As a pueblo, or a cluster of pueblos, it occupies by far the largest space in the early days of Spanish exploration and conquest. Long before any European had penetrated the interior of the continent, the fame of the Seven Cities of Cibola had reached the Mexican capital and inflamed the imagination of the Spanish adventurers. While even the geographical situation of those mythical cities was so entirely indefinite that the map-makers of the day located them wherever the passing thought or a conveniently vacant space suggested; so that on one map belonging to the writer they appear grouped in symmetrical form near the Gulf of California, and on another surround a circular lake where Denver is now located; yet the reports of a land of vast wealth, of gold and silver and precious stones, somewhere in the unexplored North, were not only persistent but constantly grew in their alluring extravagance, until Nuño de Guzman, the governor of New Galicia, made his unsuccessful attempt at conquest
Estevan, the Barbary negro, who was one of the companions of Cabeza de Vaca and the guide of Marcos de Niza, was killed just outside of the first of the cities of Cibola; Friar Marcos only saw the town from afar, but dared not approach nearer; and the first Spaniards really to meet the people of Zuñi, were the soldiers of Coronado in 1540. The town reached was called by the natives Hawaikuh, and on approaching it, Coronado by signs made overtures of friendship; but the Cibolans seemed to understand that this meant conquest, and prepared to resist an attack. The Spaniards immediately rushed to the assault, charging with loud cries of “Santiago,” but were met with showers of stones, and even Coronado himself was struck to the ground. Still they pressed on, and soon the discipline of trained warriors and the advantage of firearms prevailed, and the Christians marched in triumph through the irregular streets of the first Pueblo town ever visited by a white man.
Coronado made his headquarters here for a considerable time, waiting for the arrival of the main body of his army, and sending out expeditions in various directions to explore the surrounding country. Thus Pedro de Tobar visited the Moqui region, and Cardenas was the first European to view the wonders of the Grand Cañon, the sides of which,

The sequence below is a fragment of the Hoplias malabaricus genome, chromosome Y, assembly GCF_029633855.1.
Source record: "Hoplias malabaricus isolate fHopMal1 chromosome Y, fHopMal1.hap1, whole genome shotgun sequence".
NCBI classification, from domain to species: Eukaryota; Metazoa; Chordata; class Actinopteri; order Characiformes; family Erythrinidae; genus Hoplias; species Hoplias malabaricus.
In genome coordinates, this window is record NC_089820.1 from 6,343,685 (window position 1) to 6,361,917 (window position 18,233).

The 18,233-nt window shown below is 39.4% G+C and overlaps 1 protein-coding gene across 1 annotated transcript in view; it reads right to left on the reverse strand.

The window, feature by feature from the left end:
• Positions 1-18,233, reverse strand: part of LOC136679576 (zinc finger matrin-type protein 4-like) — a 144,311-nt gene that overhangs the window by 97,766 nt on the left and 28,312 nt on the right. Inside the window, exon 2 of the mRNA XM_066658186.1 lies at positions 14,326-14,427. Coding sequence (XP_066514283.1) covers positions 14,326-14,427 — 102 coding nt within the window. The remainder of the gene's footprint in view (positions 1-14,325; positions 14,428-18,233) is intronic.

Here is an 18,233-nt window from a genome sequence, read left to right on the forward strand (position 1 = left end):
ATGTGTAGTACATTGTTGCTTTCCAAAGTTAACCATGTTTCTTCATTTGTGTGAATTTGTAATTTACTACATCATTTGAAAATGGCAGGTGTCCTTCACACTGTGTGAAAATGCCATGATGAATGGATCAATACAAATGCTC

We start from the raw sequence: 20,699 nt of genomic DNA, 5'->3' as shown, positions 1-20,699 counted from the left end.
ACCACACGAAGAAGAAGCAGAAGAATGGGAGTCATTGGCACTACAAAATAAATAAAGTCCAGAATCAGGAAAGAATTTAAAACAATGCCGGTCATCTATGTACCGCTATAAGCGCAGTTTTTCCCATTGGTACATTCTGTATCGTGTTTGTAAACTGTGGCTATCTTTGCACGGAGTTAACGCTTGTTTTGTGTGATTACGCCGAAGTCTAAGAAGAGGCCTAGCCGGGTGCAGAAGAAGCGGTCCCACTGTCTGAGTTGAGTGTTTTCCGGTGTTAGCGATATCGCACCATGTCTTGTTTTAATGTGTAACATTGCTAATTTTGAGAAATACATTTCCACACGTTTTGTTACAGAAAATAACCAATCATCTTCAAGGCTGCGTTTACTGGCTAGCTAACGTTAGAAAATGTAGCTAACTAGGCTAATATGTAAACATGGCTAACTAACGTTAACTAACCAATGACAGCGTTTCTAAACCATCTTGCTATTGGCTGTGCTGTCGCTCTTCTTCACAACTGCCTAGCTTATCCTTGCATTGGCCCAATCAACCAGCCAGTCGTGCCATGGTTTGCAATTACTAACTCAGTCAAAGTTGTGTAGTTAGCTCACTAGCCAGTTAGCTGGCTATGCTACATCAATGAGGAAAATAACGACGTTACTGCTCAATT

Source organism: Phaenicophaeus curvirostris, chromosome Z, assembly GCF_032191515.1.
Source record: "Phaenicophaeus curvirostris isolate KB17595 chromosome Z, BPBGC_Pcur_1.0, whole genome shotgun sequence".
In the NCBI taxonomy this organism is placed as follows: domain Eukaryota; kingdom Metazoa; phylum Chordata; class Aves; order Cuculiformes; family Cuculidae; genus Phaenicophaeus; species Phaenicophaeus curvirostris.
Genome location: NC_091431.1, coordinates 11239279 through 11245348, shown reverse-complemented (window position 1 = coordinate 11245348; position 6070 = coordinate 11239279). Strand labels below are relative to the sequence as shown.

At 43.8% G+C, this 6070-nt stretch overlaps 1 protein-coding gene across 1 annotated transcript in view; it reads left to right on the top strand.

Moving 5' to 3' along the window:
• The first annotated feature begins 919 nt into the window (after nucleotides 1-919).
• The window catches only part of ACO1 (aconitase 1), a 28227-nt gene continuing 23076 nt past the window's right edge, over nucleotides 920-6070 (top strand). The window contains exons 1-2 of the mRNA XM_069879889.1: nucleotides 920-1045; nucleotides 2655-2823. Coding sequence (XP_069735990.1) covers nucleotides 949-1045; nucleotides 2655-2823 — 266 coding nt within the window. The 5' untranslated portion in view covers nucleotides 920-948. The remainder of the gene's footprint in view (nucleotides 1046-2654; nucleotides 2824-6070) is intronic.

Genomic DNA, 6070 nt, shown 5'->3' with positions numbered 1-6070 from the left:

RUINED CHURCH AT ZUñI—EXTERIOR
On the retreat of the Coronado expedition, in 1542, it again rested at Cibola, and here a few of the Mexican Indians, pleased with the country, concluded to remain, while their comrades marched back to their homes in the South.
Forty years passed, and then, in 1583, came Antonio de Espejo, with his little company, exploring westward from the Rio Grande, and was amazed to find three of those Mexican Indians still surviving after their long exile. Their names were Andres of Culiacan, Gaspar of Mexico, and Antonio of Guadalajara, and they had almost entirely forgotten their native tongue. Espejo also saw the crosses erected forty years before by Coronado and which the people had never destroyed; and in his report he gives the number of the Cibolan pueblos then existing as six, with about 20,000 inhabitants.
After the settlement of the territory in 1598 under Oñate, various attempts were made to Christianize the Indians of Zuñi; but the people were much more independent than those in the Rio Grande Valley, and while permitting missionaries to live among them, were slow in changing their faith from that of their forefathers. Now that we know, from the careful labors of ethnologists, something of the wonderfully elaborate mythology of these people, we need not be surprised that the Franciscans were often discouraged at their slow progress.